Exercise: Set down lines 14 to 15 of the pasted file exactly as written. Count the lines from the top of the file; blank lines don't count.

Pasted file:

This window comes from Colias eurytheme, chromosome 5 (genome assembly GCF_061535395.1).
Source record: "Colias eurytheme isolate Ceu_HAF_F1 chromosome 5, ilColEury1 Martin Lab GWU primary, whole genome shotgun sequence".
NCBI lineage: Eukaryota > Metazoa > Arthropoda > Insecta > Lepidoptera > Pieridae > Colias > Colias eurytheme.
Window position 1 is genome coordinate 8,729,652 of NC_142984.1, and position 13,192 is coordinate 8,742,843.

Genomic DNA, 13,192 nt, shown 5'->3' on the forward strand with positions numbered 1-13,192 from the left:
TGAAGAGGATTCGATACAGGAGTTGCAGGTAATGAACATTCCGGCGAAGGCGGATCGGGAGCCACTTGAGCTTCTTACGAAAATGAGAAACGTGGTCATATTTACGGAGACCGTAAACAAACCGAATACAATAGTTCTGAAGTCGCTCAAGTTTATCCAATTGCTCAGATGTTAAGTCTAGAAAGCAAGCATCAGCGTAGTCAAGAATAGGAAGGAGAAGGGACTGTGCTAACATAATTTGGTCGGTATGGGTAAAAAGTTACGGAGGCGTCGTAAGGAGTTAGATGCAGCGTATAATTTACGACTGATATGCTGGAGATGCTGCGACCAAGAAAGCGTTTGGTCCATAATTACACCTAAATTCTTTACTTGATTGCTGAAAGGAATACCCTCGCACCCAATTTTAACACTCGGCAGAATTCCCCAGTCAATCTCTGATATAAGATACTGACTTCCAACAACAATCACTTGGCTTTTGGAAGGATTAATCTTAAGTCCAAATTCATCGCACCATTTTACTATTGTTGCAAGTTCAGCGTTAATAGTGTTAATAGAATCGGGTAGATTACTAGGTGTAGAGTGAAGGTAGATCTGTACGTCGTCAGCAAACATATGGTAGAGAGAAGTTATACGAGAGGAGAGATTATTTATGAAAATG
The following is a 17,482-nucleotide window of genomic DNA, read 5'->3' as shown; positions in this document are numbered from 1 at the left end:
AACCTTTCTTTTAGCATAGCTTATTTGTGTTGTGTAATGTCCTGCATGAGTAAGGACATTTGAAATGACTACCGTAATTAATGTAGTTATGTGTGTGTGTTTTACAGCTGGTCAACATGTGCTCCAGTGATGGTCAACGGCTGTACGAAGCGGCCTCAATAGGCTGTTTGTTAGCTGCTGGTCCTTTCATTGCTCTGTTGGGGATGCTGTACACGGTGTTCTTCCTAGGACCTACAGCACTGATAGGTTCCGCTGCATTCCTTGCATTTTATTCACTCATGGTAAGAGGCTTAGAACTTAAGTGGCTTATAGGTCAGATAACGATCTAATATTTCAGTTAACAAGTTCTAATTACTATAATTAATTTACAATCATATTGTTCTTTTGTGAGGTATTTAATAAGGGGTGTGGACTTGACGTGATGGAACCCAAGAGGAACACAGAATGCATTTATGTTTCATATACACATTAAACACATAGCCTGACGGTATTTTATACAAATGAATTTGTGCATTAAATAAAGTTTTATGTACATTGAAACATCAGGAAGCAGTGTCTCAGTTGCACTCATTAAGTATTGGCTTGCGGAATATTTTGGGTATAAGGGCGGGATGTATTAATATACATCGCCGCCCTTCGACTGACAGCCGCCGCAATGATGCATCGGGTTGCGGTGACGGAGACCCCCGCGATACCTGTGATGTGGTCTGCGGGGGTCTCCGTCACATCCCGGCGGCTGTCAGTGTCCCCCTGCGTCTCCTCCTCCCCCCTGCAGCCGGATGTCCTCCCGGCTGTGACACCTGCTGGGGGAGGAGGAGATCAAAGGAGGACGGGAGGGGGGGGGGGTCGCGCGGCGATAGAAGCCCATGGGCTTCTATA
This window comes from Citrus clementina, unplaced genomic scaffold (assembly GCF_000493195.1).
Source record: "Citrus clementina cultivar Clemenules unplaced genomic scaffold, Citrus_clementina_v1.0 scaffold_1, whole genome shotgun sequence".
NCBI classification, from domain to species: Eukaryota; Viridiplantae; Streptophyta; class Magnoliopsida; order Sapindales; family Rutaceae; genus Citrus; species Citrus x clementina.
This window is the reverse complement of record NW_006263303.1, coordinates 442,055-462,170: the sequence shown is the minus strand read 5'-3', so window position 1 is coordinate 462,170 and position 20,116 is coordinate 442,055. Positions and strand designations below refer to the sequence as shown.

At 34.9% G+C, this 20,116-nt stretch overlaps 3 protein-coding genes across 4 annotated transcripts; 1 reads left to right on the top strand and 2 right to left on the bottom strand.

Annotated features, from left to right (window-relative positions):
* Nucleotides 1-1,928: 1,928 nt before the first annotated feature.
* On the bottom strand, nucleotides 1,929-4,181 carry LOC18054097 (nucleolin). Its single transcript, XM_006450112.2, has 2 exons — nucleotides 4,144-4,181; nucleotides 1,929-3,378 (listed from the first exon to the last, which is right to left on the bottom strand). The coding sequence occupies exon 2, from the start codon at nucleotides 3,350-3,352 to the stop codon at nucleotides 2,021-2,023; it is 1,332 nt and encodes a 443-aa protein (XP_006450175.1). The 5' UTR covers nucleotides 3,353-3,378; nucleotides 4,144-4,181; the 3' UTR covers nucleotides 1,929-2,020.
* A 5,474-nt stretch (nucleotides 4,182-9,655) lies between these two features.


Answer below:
Annotated features, from left to right (window-relative positions):
* Nucleotides 1-1,928: 1,928 nt before the first annotated feature.